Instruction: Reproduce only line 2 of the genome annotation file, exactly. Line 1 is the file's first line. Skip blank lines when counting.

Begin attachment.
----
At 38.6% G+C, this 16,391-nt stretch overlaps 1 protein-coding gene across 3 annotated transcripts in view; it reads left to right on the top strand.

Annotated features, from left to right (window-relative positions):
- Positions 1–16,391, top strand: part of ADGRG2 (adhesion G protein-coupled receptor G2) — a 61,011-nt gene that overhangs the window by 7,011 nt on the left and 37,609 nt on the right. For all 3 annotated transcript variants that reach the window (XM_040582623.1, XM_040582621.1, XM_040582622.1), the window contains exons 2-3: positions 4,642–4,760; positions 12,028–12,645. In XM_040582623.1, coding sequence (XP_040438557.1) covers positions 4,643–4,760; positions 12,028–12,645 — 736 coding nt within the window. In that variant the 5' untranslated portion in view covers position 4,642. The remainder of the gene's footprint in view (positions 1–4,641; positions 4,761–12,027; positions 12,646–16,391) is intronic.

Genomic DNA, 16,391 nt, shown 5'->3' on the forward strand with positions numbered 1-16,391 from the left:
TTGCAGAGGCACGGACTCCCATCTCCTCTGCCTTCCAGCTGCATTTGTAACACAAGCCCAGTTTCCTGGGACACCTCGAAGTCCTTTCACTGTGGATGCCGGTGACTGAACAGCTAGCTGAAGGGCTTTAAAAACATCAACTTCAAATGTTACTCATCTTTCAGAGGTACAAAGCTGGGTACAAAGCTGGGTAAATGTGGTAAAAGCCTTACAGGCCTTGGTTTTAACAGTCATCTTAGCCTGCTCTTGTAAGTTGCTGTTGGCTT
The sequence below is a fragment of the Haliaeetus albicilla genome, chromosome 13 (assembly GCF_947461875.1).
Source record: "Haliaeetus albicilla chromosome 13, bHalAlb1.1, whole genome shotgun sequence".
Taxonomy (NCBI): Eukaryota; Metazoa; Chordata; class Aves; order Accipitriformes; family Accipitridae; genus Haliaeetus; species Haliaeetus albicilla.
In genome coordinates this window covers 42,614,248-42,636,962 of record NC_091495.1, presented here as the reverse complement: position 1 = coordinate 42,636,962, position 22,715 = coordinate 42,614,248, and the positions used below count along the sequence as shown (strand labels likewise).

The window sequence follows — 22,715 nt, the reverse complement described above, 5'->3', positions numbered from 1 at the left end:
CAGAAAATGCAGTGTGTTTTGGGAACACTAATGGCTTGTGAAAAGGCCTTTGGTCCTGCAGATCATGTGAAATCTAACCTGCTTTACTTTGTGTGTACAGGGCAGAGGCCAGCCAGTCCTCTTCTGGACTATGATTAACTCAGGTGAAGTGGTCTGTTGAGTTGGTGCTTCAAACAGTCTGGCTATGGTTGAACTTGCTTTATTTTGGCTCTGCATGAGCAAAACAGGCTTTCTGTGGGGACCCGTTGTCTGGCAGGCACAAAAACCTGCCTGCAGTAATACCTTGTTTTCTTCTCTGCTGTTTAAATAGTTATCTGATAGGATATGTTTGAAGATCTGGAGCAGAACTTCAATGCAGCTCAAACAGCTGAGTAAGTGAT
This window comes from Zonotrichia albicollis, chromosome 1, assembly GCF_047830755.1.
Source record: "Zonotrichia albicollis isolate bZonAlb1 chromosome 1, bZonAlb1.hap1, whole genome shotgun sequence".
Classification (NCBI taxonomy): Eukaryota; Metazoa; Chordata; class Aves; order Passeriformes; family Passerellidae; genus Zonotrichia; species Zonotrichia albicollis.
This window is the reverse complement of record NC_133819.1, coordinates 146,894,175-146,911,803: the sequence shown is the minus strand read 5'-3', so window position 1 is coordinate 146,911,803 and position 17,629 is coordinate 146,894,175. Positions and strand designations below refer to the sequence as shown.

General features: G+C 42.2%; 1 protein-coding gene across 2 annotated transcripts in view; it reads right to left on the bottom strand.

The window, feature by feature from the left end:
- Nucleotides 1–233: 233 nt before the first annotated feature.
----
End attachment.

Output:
Annotated features, from left to right (window-relative positions):